(Sicco Rood/Anza-Borrego Desert Research Center)

In March, Southern California mountains and deserts were experiencing a wildflower super bloom. The state’s multi-year drought waned, and winter storms became the norm. They drenched dormant plants with the kind of water they hadn’t seen in decades.

The bloom was so prolific you could see it from space. From satellites, the ground glowed yellow, orange and purple in Anza-Borrego Desert, the Carrizo Plain and Los Padres National Forest.

Two months later, many of those flowers have faded, but the ones that are left in the mountains of San Diego County got blasted with snow this weekend. A storm blew through Southern California and put an end to some of that spring color.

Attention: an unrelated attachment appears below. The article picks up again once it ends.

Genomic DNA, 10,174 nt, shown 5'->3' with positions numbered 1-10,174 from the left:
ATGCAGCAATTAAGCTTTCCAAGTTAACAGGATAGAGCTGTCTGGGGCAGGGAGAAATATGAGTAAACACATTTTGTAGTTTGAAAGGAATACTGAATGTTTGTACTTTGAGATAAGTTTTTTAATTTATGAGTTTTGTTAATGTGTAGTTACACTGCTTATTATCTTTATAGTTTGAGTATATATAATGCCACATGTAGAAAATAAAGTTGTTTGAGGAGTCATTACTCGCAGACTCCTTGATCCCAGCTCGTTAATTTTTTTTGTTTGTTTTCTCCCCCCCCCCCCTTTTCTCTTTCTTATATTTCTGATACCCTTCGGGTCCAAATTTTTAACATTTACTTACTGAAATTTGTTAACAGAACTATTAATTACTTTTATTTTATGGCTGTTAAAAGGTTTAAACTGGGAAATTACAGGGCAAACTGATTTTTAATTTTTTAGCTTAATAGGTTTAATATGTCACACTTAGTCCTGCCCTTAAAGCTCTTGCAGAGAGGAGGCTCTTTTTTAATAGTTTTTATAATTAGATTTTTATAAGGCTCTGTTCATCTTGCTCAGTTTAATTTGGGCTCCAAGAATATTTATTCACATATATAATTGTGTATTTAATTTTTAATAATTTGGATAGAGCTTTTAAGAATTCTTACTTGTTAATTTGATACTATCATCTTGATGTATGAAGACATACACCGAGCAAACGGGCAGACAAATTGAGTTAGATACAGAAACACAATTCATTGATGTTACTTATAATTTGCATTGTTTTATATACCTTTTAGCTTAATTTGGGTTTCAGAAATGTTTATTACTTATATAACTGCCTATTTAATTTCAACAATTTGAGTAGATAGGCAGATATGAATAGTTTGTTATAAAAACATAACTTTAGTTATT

May 7 was the city of San Diego’s coldest May day in 64 years. Ten inches of snow fell on Palomar Mountain, which, according to the National Weather Service, is the most May snow the mountain has ever had. On Sunday morning, San Diego County went under “chain control” because of the snow on the roads.

Sicco Rood, a research associate at the Anza-Borrego Desert Research Center, captured these spring-meets-winter photos on Cuyamaca Peak, west of the desert.

(Sicco Rood/Anza-Borrego Desert Research Center)
(Sicco Rood/Anza-Borrego Desert Research Center)
(Sicco Rood/Anza-Borrego Desert Research Center)
(Sicco Rood/Anza-Borrego Desert Research Center)